R-value is a measure of thermal resistance, or how well a material prevents heat from traveling through. Higher R-values mean superior insulation. For an outdoor sauna, recommended R-values are R19 for exterior walls and R26 for ceiling insulation.

These recommended R-values will prevent warm air from escaping and keep condensation from forming on your sauna walls and ruining the wood. There are multiple types of insulation available, but only some may work for your outdoor sauna. 

Sauna insulation types

There are several types of insulation available at any hardware store, but only a few can work in an outdoor sauna. 

In a hot, moist sauna environment, Polyiso insulation boards or recycled cotton insulation protected by a vapor barrier are your best bets for safe and efficient insulation.

You might have some thoughts about what type of insulation you might want to use in your sauna, so read on for some pros and cons to help you make the best choice.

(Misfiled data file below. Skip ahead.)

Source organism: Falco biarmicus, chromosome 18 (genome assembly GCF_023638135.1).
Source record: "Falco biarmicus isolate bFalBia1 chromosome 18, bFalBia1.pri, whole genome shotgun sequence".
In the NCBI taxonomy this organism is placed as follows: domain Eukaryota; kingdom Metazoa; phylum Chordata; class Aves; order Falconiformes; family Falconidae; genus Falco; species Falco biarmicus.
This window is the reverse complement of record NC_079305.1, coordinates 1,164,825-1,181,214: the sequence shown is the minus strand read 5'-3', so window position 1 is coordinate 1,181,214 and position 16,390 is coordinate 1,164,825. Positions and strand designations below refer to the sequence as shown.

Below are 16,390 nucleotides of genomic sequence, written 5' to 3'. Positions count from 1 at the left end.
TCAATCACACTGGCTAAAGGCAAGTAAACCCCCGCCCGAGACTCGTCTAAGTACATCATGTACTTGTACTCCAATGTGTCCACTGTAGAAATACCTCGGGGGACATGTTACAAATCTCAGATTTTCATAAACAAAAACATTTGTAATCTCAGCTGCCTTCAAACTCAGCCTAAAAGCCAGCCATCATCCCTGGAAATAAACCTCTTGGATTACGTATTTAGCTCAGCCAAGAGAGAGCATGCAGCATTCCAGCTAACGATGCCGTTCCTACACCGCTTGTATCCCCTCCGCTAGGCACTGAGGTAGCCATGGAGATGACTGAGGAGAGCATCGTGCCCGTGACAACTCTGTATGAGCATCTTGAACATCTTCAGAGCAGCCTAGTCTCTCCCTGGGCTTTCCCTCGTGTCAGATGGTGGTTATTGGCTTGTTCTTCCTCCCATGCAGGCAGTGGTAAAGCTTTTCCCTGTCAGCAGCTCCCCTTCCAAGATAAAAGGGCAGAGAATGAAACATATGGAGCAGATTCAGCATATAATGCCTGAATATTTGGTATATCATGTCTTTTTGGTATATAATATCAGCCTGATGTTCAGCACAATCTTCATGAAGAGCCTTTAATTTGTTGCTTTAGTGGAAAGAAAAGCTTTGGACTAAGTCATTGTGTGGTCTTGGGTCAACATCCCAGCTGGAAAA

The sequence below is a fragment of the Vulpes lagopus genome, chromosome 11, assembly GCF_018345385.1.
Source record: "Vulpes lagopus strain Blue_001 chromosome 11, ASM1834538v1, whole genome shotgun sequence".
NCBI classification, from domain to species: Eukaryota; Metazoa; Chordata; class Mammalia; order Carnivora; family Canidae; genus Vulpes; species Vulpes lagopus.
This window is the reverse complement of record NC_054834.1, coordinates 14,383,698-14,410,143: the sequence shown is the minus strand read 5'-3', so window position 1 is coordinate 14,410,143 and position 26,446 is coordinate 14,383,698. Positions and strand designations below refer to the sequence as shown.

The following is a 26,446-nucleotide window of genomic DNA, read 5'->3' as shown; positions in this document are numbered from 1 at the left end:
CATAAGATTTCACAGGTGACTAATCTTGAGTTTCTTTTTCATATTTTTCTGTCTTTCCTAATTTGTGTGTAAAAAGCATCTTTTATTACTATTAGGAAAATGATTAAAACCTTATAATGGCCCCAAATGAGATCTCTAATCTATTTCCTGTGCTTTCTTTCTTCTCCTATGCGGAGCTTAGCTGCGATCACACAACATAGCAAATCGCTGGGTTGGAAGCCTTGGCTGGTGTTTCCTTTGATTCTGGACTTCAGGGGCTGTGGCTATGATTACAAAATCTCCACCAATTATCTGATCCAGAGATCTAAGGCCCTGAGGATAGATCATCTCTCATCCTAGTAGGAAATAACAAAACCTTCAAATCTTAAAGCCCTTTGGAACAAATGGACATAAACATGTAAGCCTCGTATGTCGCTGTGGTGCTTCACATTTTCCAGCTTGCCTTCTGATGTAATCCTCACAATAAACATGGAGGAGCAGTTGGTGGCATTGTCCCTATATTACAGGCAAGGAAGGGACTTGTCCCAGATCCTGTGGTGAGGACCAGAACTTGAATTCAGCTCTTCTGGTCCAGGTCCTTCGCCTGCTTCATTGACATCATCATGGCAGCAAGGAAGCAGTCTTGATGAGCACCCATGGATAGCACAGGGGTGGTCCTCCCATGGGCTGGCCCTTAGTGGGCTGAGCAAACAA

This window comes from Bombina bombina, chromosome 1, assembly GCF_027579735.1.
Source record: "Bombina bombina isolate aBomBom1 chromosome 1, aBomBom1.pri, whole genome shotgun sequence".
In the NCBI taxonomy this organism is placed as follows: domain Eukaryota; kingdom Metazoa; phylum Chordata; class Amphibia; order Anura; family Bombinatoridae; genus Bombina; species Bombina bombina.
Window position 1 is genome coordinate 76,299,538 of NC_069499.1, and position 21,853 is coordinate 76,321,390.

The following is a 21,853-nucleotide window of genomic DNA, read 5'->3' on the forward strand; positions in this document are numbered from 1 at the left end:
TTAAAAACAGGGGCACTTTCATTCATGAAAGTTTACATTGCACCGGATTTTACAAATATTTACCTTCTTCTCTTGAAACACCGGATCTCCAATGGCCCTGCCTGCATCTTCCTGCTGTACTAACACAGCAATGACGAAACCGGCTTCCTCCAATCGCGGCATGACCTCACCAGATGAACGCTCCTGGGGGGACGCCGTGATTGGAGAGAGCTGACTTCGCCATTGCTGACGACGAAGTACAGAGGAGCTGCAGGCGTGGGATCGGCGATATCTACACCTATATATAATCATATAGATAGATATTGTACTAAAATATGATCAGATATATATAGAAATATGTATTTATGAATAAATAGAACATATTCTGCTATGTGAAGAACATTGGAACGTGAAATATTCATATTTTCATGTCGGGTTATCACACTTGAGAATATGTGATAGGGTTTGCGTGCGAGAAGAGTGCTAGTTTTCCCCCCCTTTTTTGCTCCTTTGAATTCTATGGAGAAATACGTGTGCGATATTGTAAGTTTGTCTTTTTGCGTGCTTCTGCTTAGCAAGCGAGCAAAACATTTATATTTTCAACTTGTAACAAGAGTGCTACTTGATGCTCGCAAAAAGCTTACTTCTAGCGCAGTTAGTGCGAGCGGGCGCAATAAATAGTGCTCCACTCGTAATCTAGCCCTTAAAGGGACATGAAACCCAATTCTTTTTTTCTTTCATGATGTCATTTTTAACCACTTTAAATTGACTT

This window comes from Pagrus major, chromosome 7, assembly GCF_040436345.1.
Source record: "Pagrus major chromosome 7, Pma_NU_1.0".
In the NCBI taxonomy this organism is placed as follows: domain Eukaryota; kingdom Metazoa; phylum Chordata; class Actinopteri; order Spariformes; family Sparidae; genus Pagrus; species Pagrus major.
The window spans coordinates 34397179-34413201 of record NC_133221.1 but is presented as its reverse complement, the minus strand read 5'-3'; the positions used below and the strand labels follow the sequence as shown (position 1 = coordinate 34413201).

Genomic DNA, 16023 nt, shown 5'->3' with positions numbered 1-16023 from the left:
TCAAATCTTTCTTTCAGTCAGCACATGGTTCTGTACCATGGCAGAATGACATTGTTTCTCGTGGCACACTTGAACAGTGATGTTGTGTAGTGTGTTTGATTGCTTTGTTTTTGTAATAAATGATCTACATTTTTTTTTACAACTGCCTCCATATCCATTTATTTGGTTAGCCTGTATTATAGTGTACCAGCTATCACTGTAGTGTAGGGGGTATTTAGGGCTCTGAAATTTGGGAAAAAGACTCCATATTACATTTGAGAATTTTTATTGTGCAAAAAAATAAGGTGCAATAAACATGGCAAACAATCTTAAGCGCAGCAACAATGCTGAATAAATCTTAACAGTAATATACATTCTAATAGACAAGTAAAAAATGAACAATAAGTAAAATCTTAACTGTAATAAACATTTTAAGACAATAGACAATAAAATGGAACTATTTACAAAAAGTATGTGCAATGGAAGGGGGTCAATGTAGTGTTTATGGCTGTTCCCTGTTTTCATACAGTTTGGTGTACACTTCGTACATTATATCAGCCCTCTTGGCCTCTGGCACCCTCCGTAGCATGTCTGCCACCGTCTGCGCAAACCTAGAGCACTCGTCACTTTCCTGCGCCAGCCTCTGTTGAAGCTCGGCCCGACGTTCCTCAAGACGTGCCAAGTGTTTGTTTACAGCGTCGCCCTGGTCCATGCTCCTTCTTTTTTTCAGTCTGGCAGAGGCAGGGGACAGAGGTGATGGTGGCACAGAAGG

Paper-backed fiberglass rolls

Most people are familiar with puffy pink fiberglass insulation. With an R-value of 2.9-3.8 per inch and a low price point, it’s a popular choice.

While fiberglass is great for retaining heat, it has a couple of disadvantages when it comes to a sauna:

  • It often has a paper backing, which encourages moisture retention, counterproductive to insulating your sauna.
  • It sheds glass splinters that can damage your skin and lungs, so you have to work with it carefully and wear protective equipment.

If you do choose fiberglass insulation, be sure to buy it “naked,” without the paper backing, and wear protective gear.

Recycled cotton

Recycled cotton insulation is made from recycled textiles, mostly jeans, which gives it a blue coloring.

Recycled cotton insulation is a little bit more expensive than fiberglass, but there is no paper to deal with and no risk of handling the material.

The R-value of recycled cotton insulation is 3.0-3.7 per inch, slightly better than fiberglass, which may make up for the additional cost.

Insulation boards

Insulation boards, made of expanded polystyrene foam, extruded polystyrene foam, or polyisocyanurate, are easy to install and have high R-values compared with fiberglass or cotton insulation.

It is important not to use expanded polystyrene foam as these boards have air bubbles that can retain moisture and cause issues.

Polyiso boards, on the other hand, have R-values ranging from 7.0-8.0 per inch of thickness. Polyiso boards also have reflective foil on both sides, which provides water resistance and reflection of heat.